The 104-floor One WTC towers over the 72-floor 4 WTC (which cost $1.7 billion) and the 52-floor 7 WTC (which cost $700 million). The three monuments to modern capitalism that al Qaeda wanted to annihilate dwarf the Oculus below, which cost even more than the skyscrapers at $4 billion.
The Oculus, or “the Hub,” is a group of retail outlets atop a subway stop. Even glitzy coffee table books cast a gimlet eye at the money it took to construct the white, arched edifice.
“By the time the Hub opened, on March 3, 2016, many New Yorkers, subjected daily to the indignities of a crumbling subway system, were understandably vexed that the city’s 18th-busiest subway station — beneath a tourist trap of a high-end mall — could cost $4 billion,” Matt Kapp wrote in “A Century Downtown,” a gorgeously produced, $50 history of what amounts to a few city blocks.
“That thing is pretty cool. It is a deep, moving thing to look at,” said Benjamin Capshaw, a Louisiana investment banker who took his family to the modern WTC several months ago. In the summer of 2001, he worked in one of the twin towers.
“My daughter saw it and said, ‘Why did they dig out such a big hole?’ And I said, ‘They didn’t, sweetheart. That was already there,” Mr. Capshaw said.
As a trainee with Morgan Stanley/Dean Witter, Mr. Capshaw spent the summer of 2001 shuttling between the 66th and 72nd floors of the southern tower, the second to be hit on 9/11, just a couple of weeks after he left the building and while he was trying to get his paperwork mailed out of it.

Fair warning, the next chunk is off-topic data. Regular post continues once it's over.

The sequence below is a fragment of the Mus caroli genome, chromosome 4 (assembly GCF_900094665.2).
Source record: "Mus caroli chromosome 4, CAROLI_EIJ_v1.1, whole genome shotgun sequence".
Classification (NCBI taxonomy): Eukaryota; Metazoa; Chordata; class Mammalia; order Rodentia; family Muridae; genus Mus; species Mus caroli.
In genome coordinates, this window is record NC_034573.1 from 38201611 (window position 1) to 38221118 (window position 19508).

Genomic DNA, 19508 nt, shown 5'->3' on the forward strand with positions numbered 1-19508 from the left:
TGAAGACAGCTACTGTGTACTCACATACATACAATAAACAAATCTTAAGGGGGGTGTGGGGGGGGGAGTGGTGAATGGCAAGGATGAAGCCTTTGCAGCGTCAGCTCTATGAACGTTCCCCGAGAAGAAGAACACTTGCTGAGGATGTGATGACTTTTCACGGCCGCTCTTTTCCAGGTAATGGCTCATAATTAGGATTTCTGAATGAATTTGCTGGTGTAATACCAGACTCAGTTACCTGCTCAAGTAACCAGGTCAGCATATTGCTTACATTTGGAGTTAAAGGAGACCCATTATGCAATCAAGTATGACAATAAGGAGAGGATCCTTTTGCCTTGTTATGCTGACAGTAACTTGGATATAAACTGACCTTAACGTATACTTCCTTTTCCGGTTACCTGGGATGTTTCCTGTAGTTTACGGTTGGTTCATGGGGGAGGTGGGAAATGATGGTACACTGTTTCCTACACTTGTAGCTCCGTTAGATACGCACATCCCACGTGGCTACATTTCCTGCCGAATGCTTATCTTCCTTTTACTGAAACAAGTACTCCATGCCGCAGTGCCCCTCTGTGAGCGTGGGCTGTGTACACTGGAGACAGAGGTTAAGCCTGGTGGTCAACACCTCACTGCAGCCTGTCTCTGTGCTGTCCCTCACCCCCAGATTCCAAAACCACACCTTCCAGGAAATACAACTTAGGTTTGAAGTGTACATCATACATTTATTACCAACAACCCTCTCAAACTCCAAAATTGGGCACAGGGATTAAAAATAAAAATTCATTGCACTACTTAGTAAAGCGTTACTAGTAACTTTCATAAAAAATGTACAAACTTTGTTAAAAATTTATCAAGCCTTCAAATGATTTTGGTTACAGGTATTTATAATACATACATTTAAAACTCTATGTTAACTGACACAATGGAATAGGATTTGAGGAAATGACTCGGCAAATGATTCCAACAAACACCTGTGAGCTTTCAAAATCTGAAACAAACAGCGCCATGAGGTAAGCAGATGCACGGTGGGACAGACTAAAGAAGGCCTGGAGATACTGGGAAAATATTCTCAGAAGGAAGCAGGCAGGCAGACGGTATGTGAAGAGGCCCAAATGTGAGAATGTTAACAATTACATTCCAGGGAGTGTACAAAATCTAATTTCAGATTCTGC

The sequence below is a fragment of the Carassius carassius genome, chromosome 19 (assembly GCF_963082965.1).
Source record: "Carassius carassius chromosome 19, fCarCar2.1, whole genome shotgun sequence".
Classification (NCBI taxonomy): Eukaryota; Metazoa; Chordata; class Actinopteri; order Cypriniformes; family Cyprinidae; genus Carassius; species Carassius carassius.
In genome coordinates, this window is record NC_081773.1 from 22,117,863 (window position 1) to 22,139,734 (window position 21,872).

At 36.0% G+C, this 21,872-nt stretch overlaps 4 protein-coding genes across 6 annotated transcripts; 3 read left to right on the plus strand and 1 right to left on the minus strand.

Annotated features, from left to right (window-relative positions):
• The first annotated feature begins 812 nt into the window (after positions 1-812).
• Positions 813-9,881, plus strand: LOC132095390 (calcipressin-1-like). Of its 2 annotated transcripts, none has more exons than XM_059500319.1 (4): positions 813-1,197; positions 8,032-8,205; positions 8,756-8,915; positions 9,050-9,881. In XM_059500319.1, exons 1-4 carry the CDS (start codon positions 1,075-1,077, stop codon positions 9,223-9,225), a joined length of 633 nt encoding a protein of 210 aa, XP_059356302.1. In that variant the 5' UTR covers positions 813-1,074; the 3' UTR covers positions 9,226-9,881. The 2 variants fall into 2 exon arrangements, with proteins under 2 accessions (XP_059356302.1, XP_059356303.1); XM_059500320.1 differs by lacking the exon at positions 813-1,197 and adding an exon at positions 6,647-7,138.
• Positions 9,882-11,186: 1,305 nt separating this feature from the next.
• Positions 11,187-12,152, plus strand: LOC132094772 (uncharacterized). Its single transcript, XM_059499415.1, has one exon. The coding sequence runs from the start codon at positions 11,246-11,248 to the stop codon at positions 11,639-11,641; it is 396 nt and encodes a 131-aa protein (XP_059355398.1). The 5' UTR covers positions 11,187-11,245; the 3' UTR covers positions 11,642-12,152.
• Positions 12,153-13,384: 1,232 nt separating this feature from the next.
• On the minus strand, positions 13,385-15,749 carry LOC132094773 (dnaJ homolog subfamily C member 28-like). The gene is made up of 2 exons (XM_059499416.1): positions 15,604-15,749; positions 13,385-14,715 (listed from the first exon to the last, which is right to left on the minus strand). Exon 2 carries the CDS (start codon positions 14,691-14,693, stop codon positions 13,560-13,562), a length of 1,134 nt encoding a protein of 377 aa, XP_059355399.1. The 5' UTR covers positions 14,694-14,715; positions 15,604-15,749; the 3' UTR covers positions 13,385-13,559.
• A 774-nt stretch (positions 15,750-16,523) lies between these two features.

“I remember watching the boat patterns out in the Hudson River, and that if you had a glass of water, sometimes it would move and bubble because the buildings would move,” he said.
The boat patterns are more visible than ever now. The architect of the twin towers, Minoru Yamasaki, had a fear of heights, so the old windows were narrow strips.
“The windows on each of the new towers are huge. At One WTC, they are 5 feet wide by 13.5 feet high,” said Dara McQuillan, whose office with Silverstein Properties at 7 WTC has “floor-to-ceiling glass, so the views are unbelievable. It’s actually hard to concentrate sometimes because there is so much to see outside.”
But he found the capitalist pulse beating as strongly as it had when he was on the 78th floor of One WTC.
“I was walking to work on John Street when I heard the first plane hit above me,” Mr. Garg said. “So I wasn’t sure what I was going to think, and I wasn’t sure what my team was going to think about working there. But when I stepped inside, it was awesome. The juju of Salomon Brothers was still there, it was column-free with high ceilings, but everything works. I’m kind of superstitious, but the space has the same vibe, and I loved 7 World Trade Center for that reason.”
A similar vibe prompted Mr. Silverstein to make downtown his home and office after a lifetime in Midtown.
“My God, this is all vastly superior to what there was. There ain’t no comparison,” he said. “Downtown makes me feel young again.”